Even though electric cars seem promising, in reality, governments and private-sector companies seem to be doubtful. The range allowed by the capacity of the battery is not large enough for certain populations; for example it could be a problem for taxi drivers,  . The batteries used are expensive and increase the price of the vehicle. Also, the battery waste need to be properly disposed. The time that it takes to recharge the battery is huge compared with the minutes spent on the gas station with today's cars. In addition, some say that the top speed or acceleration in ECs is not as good as the traditional cars. Some new models though like Tesla have overcome these problems and they are actually better than many internal combustion engine cars (Appendix 1). The main problem that remains is that ECs still need electricity to move. Electricity comes from power plants, which now are not environmental friendly and cause pollution. If this intermediate problem is not solved then the efficiency and environmental friendliness of the ECs is doubtful. CO2 emissions will continue to be a major issue indirectly from the consumption of electricity from the ECs from power plants (Kampman et al., 2010). However, some countries seem to be taking action already.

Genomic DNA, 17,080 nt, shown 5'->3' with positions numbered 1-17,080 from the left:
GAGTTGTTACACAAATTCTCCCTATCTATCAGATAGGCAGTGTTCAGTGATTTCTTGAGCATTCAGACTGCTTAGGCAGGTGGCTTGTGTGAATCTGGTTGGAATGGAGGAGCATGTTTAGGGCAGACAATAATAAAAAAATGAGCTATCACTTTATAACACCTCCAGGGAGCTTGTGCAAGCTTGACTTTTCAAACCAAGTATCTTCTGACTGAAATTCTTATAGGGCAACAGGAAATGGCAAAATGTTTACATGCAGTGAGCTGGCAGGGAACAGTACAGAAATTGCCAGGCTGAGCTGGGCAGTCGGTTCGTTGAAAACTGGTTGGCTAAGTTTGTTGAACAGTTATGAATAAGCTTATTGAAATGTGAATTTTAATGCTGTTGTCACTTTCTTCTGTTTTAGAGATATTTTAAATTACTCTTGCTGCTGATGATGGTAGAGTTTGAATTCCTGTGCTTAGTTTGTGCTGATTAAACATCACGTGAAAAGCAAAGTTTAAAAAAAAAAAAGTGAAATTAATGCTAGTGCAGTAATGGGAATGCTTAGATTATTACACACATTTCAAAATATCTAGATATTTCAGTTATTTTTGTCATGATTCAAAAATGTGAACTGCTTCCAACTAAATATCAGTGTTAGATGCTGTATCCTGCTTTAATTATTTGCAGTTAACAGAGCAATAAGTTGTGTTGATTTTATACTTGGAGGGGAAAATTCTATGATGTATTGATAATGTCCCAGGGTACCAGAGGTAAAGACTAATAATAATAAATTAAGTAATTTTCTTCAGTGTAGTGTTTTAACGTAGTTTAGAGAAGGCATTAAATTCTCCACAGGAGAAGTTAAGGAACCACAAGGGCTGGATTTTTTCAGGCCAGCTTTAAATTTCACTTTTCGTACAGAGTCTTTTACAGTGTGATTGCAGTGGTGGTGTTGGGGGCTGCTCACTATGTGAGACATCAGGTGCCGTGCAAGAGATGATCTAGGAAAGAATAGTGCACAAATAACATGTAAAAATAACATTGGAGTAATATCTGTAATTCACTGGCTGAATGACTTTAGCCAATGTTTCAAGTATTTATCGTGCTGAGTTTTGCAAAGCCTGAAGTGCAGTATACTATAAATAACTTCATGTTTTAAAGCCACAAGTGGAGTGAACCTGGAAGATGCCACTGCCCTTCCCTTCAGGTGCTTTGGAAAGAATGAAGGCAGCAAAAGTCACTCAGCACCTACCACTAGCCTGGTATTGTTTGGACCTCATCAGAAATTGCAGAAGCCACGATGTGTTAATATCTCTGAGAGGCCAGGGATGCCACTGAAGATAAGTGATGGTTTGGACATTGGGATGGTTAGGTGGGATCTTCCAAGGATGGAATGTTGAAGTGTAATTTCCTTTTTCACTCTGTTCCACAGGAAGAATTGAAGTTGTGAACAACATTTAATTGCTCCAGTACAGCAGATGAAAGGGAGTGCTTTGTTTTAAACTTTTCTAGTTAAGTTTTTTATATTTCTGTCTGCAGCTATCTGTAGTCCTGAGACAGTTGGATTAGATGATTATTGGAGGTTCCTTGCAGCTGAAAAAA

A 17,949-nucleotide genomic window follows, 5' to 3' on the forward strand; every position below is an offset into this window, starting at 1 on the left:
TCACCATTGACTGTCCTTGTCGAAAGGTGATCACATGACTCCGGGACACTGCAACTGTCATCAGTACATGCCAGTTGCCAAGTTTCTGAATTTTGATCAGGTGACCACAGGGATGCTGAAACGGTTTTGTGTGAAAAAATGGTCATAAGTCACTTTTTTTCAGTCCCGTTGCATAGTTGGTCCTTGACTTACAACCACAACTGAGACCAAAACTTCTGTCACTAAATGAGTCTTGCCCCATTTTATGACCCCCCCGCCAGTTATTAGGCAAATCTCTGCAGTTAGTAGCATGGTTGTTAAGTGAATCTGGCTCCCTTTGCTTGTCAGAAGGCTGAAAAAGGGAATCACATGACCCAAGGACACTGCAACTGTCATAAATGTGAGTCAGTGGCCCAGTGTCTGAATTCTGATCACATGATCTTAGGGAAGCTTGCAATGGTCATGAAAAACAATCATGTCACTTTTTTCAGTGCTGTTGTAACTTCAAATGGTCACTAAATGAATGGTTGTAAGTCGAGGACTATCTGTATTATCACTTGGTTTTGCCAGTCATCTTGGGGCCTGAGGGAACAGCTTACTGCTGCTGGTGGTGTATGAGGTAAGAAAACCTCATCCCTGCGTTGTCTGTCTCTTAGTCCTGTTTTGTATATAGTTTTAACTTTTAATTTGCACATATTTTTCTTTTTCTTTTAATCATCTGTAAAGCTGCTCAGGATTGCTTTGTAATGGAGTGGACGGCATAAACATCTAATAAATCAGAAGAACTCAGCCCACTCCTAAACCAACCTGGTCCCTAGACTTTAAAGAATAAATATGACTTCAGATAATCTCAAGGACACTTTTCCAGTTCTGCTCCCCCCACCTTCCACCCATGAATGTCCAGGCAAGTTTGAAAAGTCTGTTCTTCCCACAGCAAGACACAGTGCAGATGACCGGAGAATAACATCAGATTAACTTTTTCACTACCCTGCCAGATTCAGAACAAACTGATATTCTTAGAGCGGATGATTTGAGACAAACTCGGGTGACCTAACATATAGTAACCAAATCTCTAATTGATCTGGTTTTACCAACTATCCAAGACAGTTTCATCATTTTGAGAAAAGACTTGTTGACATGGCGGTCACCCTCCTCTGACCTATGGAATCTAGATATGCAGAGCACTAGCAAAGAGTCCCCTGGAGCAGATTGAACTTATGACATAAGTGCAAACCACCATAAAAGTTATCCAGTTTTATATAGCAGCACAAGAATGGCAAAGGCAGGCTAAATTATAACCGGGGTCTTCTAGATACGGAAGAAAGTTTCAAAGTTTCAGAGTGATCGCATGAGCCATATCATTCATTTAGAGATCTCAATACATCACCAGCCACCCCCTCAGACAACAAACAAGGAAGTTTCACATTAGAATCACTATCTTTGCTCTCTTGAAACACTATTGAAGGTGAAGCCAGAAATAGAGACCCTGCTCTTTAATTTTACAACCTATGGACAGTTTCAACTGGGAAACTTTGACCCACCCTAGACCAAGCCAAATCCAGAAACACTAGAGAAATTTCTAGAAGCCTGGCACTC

4.6 Steps towards the future